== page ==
The brother of a Mexican cartel leader is among seven people arrested
The leader of Los Zetas cartel and six others indicted are still at large
Los Zetas allegedly used fronts to hide horse ownership
At least a couple of the cartel's horses were winners at the track
Seven members of Mexico’s Zetas cartel were arrested Tuesday after a U.S. indictment accused a total of 14 cartel members of laundering drug money through the breeding and racing of American quarter horses in the United States, authorities said.
Los Zetas leader Miguel Angel Trevino Morales, 38, and his two brothers were named in the federal indictment, and brother Jose Trevino Morales, 45, and his wife, 38-year-old Zulema Trevino, were among the seven arrested, federal authorities said.
The 14 defendants were charged with a conspiracy using horse racing and breeding to launder the cartel’s drug money, authorities said.
“The allegations in this indictment, if proven, would document yet another example of the corrupting influence of Mexican drug cartels within the United States, facilitated by the enormous profits generated by the illicit drug trade,” U.S. Attorney Robert Pitman of the Western District of Texas said in a statement.
Since 2008, cartel leader Miguel Angel Trevino Morales and brother Oscar Omar Trevino Morales directed millions of dollars in drug money to brother Jose and his wife for buying, training, breeding and racing quarter horses in New Mexico, Oklahoma, California and Texas, authorities said. Jose Trevino, his wife and others disguised the ownership of the horses through the use of “front” companies, authorities said.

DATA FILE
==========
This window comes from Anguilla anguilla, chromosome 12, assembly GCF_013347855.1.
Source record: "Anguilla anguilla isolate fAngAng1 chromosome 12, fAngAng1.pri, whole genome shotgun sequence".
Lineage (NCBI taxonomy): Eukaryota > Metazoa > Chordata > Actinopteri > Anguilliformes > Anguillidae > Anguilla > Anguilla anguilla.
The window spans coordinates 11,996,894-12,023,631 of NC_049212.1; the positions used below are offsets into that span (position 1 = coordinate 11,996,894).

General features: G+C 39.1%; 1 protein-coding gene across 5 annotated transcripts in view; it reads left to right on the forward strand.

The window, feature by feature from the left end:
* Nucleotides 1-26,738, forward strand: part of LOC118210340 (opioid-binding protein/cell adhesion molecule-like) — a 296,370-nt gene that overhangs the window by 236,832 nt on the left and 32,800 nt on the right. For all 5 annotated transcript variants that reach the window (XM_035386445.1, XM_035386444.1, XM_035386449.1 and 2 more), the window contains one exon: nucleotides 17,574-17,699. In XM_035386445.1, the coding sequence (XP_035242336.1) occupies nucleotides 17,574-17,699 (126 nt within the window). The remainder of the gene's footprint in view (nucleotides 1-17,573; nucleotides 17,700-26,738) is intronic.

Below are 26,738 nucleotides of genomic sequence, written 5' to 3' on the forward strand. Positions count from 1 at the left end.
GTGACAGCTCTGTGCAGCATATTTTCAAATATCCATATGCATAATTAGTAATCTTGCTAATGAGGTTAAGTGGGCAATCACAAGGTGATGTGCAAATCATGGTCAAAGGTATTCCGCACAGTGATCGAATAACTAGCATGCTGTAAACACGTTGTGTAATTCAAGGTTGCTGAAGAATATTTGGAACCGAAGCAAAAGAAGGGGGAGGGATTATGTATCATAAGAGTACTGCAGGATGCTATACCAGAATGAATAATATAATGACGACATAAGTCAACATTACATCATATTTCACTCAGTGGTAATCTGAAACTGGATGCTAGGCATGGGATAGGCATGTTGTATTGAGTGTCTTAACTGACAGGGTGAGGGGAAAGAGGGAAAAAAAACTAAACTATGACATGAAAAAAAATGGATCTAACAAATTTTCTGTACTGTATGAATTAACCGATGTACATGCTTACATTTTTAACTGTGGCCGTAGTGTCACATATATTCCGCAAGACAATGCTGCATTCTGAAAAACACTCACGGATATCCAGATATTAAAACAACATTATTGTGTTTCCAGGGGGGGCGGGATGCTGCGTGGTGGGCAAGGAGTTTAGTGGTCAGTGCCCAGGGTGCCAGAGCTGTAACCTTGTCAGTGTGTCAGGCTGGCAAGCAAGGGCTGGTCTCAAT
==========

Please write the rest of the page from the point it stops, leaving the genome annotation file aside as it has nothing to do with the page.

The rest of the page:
Among the horses that were part of the alleged laundering operations were Tempting Dash, winner of the Dash for Cash at Lone Star Park racetrack in Grand Prairie, Texas, on October 24, 2009, and Mr. Piloto, winner of the $1 million All American Futurity at Ruidoso Downs on Labor Day 2010 in Ruidoso, New Mexico, authorities said.
Federal authorities are seeking forfeiture of those race horses and others named Dashin Follies, Coronita Cartel and Separate Fire – as well as property in Lexington, Oklahoma, and Bastrop County, Texas, and money in three bank accounts, officials said.
The indictment alleges the horse racing and breeding conspiracy raised $20 million, and authorities are seeking a monetary judgment in that amount, officials said.
The Los Zetas cartel, headquartered in Nuevo Laredo, Mexico, directly across the border from Laredo, Texas, is Mexico’s largest drug cartel in terms of territory and has operations in 11 Mexican states, the indictment said.
The cartel sends thousands of kilograms of cocaine and other drugs annually to the United States, generating many millions of dollars, the indictment said.
“This case is a prime example of the ability of Mexican drug cartels to establish footholds in legitimate U.S. industries and highlights the serious threat money laundering causes to our financial system,” Richard Weber, chief of IRS Criminal Investigation, said in a statement.
The five other people arrested Tuesday are Fernando Solis Garcia, 29, in Ruidoso; 26-year-old Carlos Miguel Nayen Borbolla, 32-year-old Adan Farias and 28-year-old Felipe Alejandro Quintero in Los Angeles; and Eusevio Maldonado Huitron, 48, in Austin, Texas, authorities said.
Cartel leader Miguel Angel Trevino Morales and brother Oscar Omar Trevino Morales, 36, are believed to be in Mexico, authorities said.
The five others indicted who haven’t been arrested as of Tuesday are Raul Ramirez, 20, of El Paso, Texas; Francisco Antonio Colorado Cessa, 51, of Veracruz, Mexico; Victor Manuel Lopez, 31, of Nuevo Laredo; and Sergio Rogelio Guerrero Rincon, 40, and Luis Gerardo Aguirre, 35, both of Mexico, authorities said.